Narrated by Scott McGlinchey from Exception BILL MAGEE that the chief contractor must not repeat past mistakes
Scotland’s annual digital audit shows that if there is one area where the global pandemic period has proved a positive catalyst it has been the acceleration of technological change by businesses and other organisations. Digitization is happening at an unprecedented rate of change, leading to far greater demand for the development of technical skills across the enterprise.
Unfortunately, it comes at a time of systemic skill shortages, both locally and globally. The Gatsby Foundation is an organization that warns that four out of five companies are facing hiring problems – and help is needed.
Scott McGlinchey, Managing Director of Exception, a 20-year-old company recently named one of Scotland’s 40 Most Innovative Cloud Computing Companies, says it is good news that former Skyscanner COO Mark Logan has taken up the newly created post of Chief Entrepreneurs accepted.
“A long overdue appointment,” he says, seeing it as crucial to Scotland’s goals and ambitions to successfully develop a digital ecosystem with a global reach.
However, he says: “The gradual failure of some government agencies and educational institutions to address technology literacy is certainly evident now.
“It’s been talked about for decades, but with little improvement. Mainly because the results are never measured or the return on investment from successive governments and funded quangos and agencies.”
A key question needs to be asked: do the recent government announcements mean we may miss the focus on experience by targeting young entrepreneurs?
Certainly a focus on pedagogical awareness with top quality teaching is required, as are entrepreneurs. But Mr McGlinchey says: “You need businesses big and small to support employment and create jobs for those who don’t want to start businesses, who want to make a career but don’t want to take entrepreneurial risk.
“The greatest enabler for a thriving economy over the next decade is here. It’s our local businesses – combined with entrepreneurship and excellent education, of course.”
The appointment as chief entrepreneur took a long time: I remember writing The Sunday Times a quarter of a century ago, how major tech companies, led by Microsoft, were urging Scotland to urgently appoint a ‘digital tsar’. Better late than never, I think.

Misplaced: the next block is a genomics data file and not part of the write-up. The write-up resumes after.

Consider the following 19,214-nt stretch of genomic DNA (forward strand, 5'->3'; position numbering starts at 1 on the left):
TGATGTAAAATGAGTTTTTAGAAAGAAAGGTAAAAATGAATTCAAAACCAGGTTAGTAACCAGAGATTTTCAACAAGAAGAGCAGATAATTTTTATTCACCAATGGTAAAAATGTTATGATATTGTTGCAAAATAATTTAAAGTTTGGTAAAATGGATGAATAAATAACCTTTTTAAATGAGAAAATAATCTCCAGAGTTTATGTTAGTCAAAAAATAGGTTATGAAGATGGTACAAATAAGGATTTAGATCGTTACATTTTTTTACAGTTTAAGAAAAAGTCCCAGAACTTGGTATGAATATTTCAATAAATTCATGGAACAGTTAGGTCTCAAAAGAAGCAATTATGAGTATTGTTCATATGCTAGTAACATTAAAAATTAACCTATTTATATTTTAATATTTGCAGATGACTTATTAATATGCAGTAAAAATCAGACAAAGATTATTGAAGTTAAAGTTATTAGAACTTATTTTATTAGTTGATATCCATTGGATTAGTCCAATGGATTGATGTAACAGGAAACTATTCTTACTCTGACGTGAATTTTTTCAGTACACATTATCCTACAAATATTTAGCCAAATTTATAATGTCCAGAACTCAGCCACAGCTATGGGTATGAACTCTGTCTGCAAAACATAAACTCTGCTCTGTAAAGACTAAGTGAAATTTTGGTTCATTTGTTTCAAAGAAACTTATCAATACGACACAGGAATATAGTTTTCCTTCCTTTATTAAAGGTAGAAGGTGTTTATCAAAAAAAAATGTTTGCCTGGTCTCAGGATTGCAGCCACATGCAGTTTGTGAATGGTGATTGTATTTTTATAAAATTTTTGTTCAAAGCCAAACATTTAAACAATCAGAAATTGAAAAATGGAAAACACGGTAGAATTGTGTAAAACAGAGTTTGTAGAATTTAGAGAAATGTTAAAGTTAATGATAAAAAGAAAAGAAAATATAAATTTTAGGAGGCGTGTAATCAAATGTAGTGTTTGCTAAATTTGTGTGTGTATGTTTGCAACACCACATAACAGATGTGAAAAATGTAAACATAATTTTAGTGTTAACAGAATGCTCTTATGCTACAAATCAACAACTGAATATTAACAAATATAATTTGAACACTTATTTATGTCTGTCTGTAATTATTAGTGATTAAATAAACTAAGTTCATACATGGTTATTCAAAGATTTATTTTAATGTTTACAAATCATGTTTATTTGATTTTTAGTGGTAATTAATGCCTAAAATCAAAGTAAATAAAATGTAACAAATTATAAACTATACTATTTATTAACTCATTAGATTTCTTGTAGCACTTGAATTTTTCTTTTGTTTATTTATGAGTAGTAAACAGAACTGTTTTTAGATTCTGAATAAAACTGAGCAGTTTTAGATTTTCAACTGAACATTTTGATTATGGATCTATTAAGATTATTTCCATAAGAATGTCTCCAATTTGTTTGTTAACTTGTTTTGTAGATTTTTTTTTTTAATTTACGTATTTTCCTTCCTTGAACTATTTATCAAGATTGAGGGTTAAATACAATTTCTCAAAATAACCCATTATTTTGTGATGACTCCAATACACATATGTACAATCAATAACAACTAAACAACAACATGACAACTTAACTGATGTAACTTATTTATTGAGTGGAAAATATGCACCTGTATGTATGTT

Amidst the rapid changes in the market, there is now a fourfold digital plan that any ambitious company, regardless of industry, can and should tackle:
guide – Social, mobile, analytics, cloud and the Internet of Things (IoT) offer innovative business opportunities. But to take advantage of these technologies, companies need to rethink their business.
This requires executive buy-in and top-down management efforts to create the vision and roadmap and drive the associated operational changes. Leadership, not technology, drives transformation.
Capability – Many organizations have yet to find the most effective way to organize and qualify their IT department for the digital age. Often they do not have the required in-house skills and developing them in-house can take many years.
Additionally, while most organizations have development and service management methodologies in place, these were likely designed for traditional requirements-driven initiatives.
IT architecture – Organizations need to assess the impact that newly developed digital services and products are having on their current infrastructure. Like all changes, the digital transformation also has its price.
The IT infrastructure and operating model required to support such technologies requires extensive planning and must allow for rapid integration of NED technologies to support your goals.
leadership – Who owns the digital strategy? Who is leading the transformation and are there agreed guidelines that underpin the design, development, and development of the deployment?
In addition to an integrated strategic vision and roadmap, it is important that supportive decision making and governance are put in place to ensure competing ideas and implementations do not undermine overall business goals.
This is an edited version of an article that appears in the latest edition of Direction, IOD’s Scottish magazine